GCC individual wealth set to grow to $3.8 trillion by 2012


Wealth held by high net worth individuals (HNWI) in the Gulf region – those with investable wealth of more than $1 million – is expected to grow from $2.1 trillion (Dh7.71 trillion) in 2007 to $3.8 trillion (Dh13.95 trillion) by 2012, according to management consultancy firm Oliver Wyman.


In a report published on Thursday, The Future of Private Banking - A Wealth of Opportunity?, Oliver Wyman found that the bull run in stock markets and unprecedented wealth creation has driven a rapid 11 per cent year-on-year growth in HNWI assets globally. However, due to a tougher market environment, annual growth is expected to slow to 9 per cent over the next five years.


“We expect growth rates to vary significantly by region, with the Middle East and Asia Pacific - except Japan - leading the pack. The strength of these emerging markets combined with the changing global environment will provide new opportunities for well-differentiated and increasingly global players to build a distinctive brand,” said Stefan Jaecklin, Partner and Head of the Wealth and Asset Management Practice at Oliver Wyman.


Oliver Wyman’s analysis shows that an estimated 16 per cent of HNWI wealth globally was held offshore in 2007 (for the Middle East, it was estimated that 52 per cent of HNWI money will be held offshore).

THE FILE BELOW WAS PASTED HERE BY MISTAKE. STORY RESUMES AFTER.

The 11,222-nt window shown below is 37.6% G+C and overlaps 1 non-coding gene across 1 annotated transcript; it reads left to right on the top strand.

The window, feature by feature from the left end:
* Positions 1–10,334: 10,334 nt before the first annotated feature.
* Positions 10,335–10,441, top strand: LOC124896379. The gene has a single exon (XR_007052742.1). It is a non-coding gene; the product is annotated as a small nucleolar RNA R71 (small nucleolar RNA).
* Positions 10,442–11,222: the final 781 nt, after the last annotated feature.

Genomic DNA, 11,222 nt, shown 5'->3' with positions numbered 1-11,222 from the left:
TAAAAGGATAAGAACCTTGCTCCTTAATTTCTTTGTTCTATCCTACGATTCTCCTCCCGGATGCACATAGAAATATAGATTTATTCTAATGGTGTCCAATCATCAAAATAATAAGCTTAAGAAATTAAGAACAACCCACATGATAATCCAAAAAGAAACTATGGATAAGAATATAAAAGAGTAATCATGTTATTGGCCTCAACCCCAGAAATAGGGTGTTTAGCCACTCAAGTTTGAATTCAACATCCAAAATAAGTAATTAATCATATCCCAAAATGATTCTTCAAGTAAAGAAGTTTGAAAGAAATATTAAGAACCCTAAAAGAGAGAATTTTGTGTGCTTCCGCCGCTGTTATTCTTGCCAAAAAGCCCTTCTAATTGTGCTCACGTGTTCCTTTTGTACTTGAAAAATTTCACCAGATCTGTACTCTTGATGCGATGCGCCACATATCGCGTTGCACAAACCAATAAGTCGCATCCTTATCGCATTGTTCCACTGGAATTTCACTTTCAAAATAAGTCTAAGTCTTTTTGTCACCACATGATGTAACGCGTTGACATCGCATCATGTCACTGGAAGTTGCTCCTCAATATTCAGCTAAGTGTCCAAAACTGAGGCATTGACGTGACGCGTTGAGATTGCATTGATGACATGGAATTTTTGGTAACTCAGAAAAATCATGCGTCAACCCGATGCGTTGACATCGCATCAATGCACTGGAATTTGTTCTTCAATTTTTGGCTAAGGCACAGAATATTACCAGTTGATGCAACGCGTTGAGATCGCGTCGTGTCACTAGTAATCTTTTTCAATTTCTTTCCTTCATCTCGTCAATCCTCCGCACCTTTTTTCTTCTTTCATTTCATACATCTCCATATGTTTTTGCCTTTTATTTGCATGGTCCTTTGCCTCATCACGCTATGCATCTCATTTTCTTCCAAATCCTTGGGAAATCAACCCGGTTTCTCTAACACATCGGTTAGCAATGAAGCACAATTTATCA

However, this is countered by a strong trend amongst the GCC’s richest to repatriate wealth and invest in regional assets. For a market that was historically served offshore, players now hire teams to service clients onshore, with many foreign wealth management firms also increasing their coverage of the Middle East.


The report also highlighted that international regulatory pressure on tax avoidance will continue to increase, with the share of tax-driven offshore banking set to decline in coming years. A sustained trend towards “onshoring” of financial assets and tax-transparent offshore banking is likely to lead to a change in strategy both for private banks and for offshore centres themselves.


The scarcity of talent - skilled and experienced client relationship managers - is also a challenge in the Middle East, with dedicated on-the-ground coverage teams needed for billionaire families and top UHNWIs.


“In this region, the critical factor is no longer finding clients – millionaires are increasing quickly – but rather finding the skilled and experienced relationship managers to work in the market. A good client relationship manager is absolutely key for winning and retaining clients, especially in the Middle East which is highly relationship driven,” said Jaecklin.

As the global market environment gets tougher, Oliver Wyman expects that some of the strategic decisions taken by private banks will come under increasing scrutiny. Decisions relating to geographic footprint, the choice of distribution model and the choice of corporate structure will become much more important.